Warm Wishes, Surrounded by Community
By: Rai Peterson
I’d like to introduce you to Mary Miller in the way she introduced herself to us. Last year, Mary stopped in to Tribune Showprint Posters, our community partners’ shop, during Small Business Saturday. Her mom was selling decorated towels in a booth in Madjax, and, since she had one of her woodcut carvings in her coat pocket, she decided to come in and show it to us.
Mary produced her work for our inspection. It was an intricate folk art winter scene carved into a six-inch piece of construction 2 x 4. We were immediately drawn to the imaginative quality of her work, and we asked her a dozen questions.
Mary carves holiday and Valentines Day cards each year, using construction waste materials. She prints 300 of these at home, rubbing over paper atop her carvings with the back of a spoon. She uses computer paper to make her cards because it is inexpensive.
Mary learned woodcutting and printing from Bob Hartley when she was a student at Southside High School. We immediately wanted to help Mary in every way we could: by providing her with better materials, giving her access to our presses, and helping her print cards for nursing home residents in an efficient way through donating paper, ink, and sponsoring a mini-workshop there.
Because common pine construction lumber is too thick and cannot withstand 45 tons of pressure in a printing press, our community partners at Tribune Showprint gave Mary a sheet of fiberboard in which to start carving her illustrations.
Mary had amassed several excellent pieces of folk art print carving over the years, so we asked our Madjax neighbor, woodworker Tom Steiner, to try to cut one of those down to a thinner depth to fit it in our press, but the wood was not sturdy enough to print. This fall, Tom, who also had an immediate affection for Mary’s work, gave her a set of sharp carving tools, and Book Arts Collaborative provided linoleum for print carving.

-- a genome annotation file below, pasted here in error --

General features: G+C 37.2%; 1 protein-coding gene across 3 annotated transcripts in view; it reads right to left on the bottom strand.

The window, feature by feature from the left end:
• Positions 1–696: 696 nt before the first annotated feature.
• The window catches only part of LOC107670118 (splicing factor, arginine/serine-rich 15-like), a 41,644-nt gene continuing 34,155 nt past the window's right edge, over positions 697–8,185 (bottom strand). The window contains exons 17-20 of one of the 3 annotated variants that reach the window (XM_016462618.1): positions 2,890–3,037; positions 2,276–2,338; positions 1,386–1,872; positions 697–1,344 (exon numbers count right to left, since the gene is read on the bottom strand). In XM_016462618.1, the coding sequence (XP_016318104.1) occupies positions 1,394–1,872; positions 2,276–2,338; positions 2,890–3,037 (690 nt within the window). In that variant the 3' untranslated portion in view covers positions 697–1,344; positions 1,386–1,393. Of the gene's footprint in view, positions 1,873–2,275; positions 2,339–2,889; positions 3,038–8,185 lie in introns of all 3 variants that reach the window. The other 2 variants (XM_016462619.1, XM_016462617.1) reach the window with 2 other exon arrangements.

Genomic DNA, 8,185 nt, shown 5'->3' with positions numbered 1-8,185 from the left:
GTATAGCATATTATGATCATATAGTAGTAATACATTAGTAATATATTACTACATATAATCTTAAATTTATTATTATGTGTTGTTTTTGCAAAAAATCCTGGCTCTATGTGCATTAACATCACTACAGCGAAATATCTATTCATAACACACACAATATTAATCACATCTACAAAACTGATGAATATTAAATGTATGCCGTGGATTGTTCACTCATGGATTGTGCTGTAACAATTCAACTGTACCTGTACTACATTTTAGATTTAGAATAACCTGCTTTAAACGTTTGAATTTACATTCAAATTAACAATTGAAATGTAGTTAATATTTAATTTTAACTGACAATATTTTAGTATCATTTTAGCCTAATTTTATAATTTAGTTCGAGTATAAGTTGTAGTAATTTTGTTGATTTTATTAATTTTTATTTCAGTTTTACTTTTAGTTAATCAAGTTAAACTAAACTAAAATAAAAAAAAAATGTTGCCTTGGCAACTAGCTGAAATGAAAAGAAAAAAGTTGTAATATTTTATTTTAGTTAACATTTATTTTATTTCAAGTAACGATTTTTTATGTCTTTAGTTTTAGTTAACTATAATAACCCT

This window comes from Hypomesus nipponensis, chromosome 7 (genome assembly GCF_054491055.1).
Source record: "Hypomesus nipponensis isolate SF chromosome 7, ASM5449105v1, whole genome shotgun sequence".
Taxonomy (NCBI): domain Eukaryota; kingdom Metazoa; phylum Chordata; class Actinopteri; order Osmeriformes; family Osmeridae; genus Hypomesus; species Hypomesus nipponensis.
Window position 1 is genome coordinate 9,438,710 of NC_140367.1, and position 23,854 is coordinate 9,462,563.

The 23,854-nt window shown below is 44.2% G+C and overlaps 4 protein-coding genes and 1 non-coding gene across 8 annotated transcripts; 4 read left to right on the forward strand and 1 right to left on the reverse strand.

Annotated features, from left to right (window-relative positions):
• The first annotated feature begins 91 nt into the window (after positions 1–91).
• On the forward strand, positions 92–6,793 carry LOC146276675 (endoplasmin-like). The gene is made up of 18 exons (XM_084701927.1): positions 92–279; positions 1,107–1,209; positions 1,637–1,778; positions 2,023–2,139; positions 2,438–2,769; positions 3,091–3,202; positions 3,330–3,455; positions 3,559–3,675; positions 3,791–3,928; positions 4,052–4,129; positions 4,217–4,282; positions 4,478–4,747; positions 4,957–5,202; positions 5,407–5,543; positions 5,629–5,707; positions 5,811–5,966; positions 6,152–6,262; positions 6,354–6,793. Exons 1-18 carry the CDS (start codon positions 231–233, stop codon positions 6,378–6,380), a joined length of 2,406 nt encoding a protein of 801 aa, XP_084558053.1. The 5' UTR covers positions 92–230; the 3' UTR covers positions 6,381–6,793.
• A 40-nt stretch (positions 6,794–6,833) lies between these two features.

All of this attention from simply showing us a piece of 2 x 4 took Mary back some. A naturally shy and reticent person, she first felt intimidated by the new materials she’d been given. She was fearful that her work wouldn’t measure up to quality art supplies and professional printing, but she was also eager to give it a try.
In October, she visited us with her tentative drawing: a field of poinsettias and a foreground of toys that she intended to cut into the linoleum using her new carving tools. We were enthusiastic about partnering with Mary, and we happily praised her work, which she delivered, ready to print, a couple of weeks later.
Book Arts Collaborative is proud to issue its first Mary Miller holiday card. We’ve printed Mary’s work using our 150+ year old platen press, and the results are stunning. Her cards are available at Tribune Showprint and Gordy’s Fine Art and Framing. Proceeds from the sale of Mary’s cards will go to the artist herself.
Carving in linoleum gave Mary lots of inspiration. She used a scrap piece of it to make a design for the envelope flaps. Now she is working on her birthday card idea.
Mary Miller will be our featured artist for the December arts walk, and we’ll be selling her hand-made prints for $5 each in our shop that evening, or a set of ten or her cards for $14. Mary will be present if she can get the evening off from her job in the fast food industry and screw up the courage to receive so much attention. Please stop by to admire Mary’s work and support her.
We’ll be taking a bed press to the nursing home with Mary this December and conducting a workshop there so that residents can print their own Mary Miller holiday design. Book Arts Collaborative is fortunate to be supported by its community partners and other professionals in the Madjax building, and that enables us to, in turn, support community artists like Mary. We’ll also be working with Mary to print her birthday card design, and Tribune Showprint Posters Shop will be selling it this spring.
This piece was written by a Ball State University faculty member and member of the Book Arts Collaborative in Muncie, Indiana. The Book Arts Collaborative is dedicated to preserving and promoting the apprentice-taught skills of letterpress printing and bookbinding through community interaction. It's not just what we make that matters, but how we learn from one another to make it happen.
Disclaimer: The views and opinions expressed in this article are those of the authors and do not necessarily reflect the official policy or position of Ball State University, unless explicitly stated.